I have written before the similarities between wine and tea, but it is surprising how many words that we use to describe tea are borrowed from wine tasting, such as “softness” – low tannins in the case of wine, and no unwanted bitterness in tea.
Although this can be pretentious, this kind of terminology makes it easier to learn about indicators of quality and to learn to develop the palate to recognise different characteristics of wine and tea respectively and enjoy them more.
Tea tastings are quite similar to wine tastings, in that the aim is to observe the appearance, taste, aroma and finish.
The “finish” is the sensation that comes after swallowing. A good tea will make you salivate, returning a sweet flavour to the mouth, and will feel smooth on swallowing. I prefer teas that do not leave a sense of dryness when you drink them, although some people are not averse to that. “Complexity”, or exhibiting many different flavours is also desirable in both wines and teas. “Viscous” teas are often pleasant to drink and some teas have greater viscosity than others. This quality differs from tea to tea however, so a tea lacking viscosity is not necessarily bad.
In ageing tea as in wine, people will talk about particular years that produced good teas, and the characteristics of particular harvests, caused by the weather conditions of that season. Again, in a similar way to wine, you will hear people talking about how tea’s flavour and colour is affected by ageing. Tea gains complexity but also becomes more mellow.
A lot of individual flavour descriptors can also be the same such as “vegetal”: having flavours that resemble vegetables. “Floral” and “fruity” are terms that can be used in contrast.
Similarly, flavour wheels can be used with both wines and teas to try to describe flavours more precisely, from saying that a tea tastes floral, to saying that it tastes like jasmine.
This detailed way of describing teas derived from wine tasting does not seem to be so prevalent in East Asia, although our tea farmers will also describe teas as being too “rough”.
These terms can be fun to use, and useful in identifying flavours, if a little bit pompous. Ultimately, taste is quite subjective at the same time, so I would suggest not holding too tightly to flavour descriptors as being definitive.
The photo shows the same tea brewed with different waters. The cup on the left was brewed with tap water, and on the right with bottled water. Although I shall probably do a similar experiment in future to make sure, in this instance the bottled water performed slightly better than the tap water. The buttery and nutty aroma and taste of the tea was more pronounced whereas the tap water actually presented a subtle but unpleasant aftertaste. However, this did show that the water that you choose to brew tea with makes a difference.
The area where water comes from changes its taste. There are people who claim that all water tastes the same, or that all water is tasteless, but I find that when I go to different places, my tea tastes different, and as I brew it in the same way, the difference must come from the water. Some areas have harder and others softer water, and this affects the taste of tea. Surprisingly, soft water is actually not as preferable when it comes to tea. When I was in Vienna, I noticed that the water is very soft, which actually didn’t bring out the flavour of tea as well as water with a higher mineral content. However drinking the water on its own does taste very nice.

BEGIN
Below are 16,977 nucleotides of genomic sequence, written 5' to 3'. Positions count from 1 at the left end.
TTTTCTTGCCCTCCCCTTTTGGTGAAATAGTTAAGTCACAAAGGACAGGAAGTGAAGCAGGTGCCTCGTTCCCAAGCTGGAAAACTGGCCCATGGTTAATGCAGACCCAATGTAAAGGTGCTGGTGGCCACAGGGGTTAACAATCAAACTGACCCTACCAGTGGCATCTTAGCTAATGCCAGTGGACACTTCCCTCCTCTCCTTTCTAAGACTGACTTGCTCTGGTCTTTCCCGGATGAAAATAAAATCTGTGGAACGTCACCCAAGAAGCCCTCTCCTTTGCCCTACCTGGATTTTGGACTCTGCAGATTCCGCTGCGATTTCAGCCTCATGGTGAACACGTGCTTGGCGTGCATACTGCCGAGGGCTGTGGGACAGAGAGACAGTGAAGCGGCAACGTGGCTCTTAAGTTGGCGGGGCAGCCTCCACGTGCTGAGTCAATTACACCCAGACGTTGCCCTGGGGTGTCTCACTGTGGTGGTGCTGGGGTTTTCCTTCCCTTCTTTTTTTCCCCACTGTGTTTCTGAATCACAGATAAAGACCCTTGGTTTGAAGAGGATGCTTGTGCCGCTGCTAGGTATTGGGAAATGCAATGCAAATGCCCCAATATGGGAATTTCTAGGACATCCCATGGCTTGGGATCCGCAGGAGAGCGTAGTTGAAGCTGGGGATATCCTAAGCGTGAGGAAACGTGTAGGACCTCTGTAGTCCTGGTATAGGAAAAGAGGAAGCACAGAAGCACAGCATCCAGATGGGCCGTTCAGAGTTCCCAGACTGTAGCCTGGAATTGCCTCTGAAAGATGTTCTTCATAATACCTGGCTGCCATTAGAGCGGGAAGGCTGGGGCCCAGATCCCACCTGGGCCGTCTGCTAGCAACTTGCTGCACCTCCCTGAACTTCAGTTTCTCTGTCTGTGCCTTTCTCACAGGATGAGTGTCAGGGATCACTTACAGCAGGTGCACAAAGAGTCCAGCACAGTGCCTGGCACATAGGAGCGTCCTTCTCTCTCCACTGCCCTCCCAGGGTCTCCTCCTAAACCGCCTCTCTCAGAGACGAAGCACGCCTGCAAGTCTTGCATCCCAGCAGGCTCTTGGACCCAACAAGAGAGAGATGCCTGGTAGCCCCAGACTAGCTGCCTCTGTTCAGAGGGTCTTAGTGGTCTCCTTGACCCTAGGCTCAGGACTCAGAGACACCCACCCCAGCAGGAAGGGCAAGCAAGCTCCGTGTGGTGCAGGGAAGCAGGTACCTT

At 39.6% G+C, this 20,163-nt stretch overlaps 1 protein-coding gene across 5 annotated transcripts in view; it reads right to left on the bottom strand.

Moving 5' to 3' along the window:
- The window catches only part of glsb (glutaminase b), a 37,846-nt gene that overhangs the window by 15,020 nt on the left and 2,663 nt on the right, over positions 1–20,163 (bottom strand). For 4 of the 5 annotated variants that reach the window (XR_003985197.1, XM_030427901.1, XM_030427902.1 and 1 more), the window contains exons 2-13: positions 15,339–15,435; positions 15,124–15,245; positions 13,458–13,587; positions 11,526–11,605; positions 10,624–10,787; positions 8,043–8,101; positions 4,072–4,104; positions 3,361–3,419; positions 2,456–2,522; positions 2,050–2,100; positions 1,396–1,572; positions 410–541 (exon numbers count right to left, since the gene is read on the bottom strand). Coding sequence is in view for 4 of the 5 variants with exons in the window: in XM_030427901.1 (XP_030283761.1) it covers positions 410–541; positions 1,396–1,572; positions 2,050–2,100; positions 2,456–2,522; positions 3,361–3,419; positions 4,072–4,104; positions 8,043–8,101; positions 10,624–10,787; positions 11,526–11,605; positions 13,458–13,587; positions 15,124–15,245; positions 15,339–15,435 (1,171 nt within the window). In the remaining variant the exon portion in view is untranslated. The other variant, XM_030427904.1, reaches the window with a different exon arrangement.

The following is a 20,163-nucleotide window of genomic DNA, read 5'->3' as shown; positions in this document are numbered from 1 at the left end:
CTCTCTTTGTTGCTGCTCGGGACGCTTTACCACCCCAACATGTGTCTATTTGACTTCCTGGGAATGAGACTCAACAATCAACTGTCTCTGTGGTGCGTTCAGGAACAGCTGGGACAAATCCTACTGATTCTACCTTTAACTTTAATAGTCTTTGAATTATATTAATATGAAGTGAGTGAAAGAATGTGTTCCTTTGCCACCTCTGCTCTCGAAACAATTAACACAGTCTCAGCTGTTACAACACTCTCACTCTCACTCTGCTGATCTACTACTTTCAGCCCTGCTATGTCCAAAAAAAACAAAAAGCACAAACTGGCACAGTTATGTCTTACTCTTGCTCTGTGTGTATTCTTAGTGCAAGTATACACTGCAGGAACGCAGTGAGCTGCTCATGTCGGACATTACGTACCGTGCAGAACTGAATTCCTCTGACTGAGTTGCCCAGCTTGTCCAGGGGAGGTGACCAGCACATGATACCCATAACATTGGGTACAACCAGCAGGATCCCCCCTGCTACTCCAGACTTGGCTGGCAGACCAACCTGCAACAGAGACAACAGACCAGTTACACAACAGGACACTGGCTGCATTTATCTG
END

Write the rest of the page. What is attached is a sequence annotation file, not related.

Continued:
Some people recommend filtered water for tea. Filtered water tends to produce sharp tasting tea. I’ve come across the recommendation to blend together mineral water and filtered water, that while mineral water will give good flavour, the additional filtered water will keep the mineral sediment from affecting the kettle too much.
In Lu Yu’s Tea Classic, the oldest and most famous work on tea, written in the 1st century, it says that the best water for tea comes from a spring, and ideally flowing over stone, while the worst comes from a well, though a more frequently used well is better. River water meanwhile should come from the less used part of the river.
I recommend that while travelling, you take with you some tea that you know well, and see whether it tastes different, or alternatively, you could do a bit of an experiment with bottled waters as I did above.
Taiwan has a number of different tea competitions, that take place throughout the year,
90% of competitions in Taiwan are for oolong teas, but there are also competitions for black tea, such as the one in Yuchi, and for special Taiwanese teas such as Oriental Beauty and Muzha Tieguanyin. Competitions can have hundreds or even thousands of entrants.
The incentive for farmers to enter their teas for competitions is that their teas are more marketable for quality, and if they score highly, will allow them to sell their teas for several times the original price.
Competition winning teas are assured to be of high quality, as they have been tasted by experts who have verified that they are better than many other competitors. In addition, they preserve regional teas, tea culture, and traditional techniques.
The first major one of which was the Lugu Farmers’ Association Dong Ding Oolong Tea Competition, in 1976. It has since served as a template for other tea competitions around Taiwan.
How do they work?
Judges carefully evaluate and taste the tea entrants, for criteria such as dried leaf shape, brewed colour, brewed aroma, brewed flavour when hot and when cooled down, and brewed leaf shape.
Naturally, all teas have to be brewed using the same parameters: 3g of tea for 6 minutes in a 50ml cup, with the water at near boiling point. They are also given a code before judging so that the entries are anonymous and they are repackaged so that it is clear when resold that the tea was entered for competition.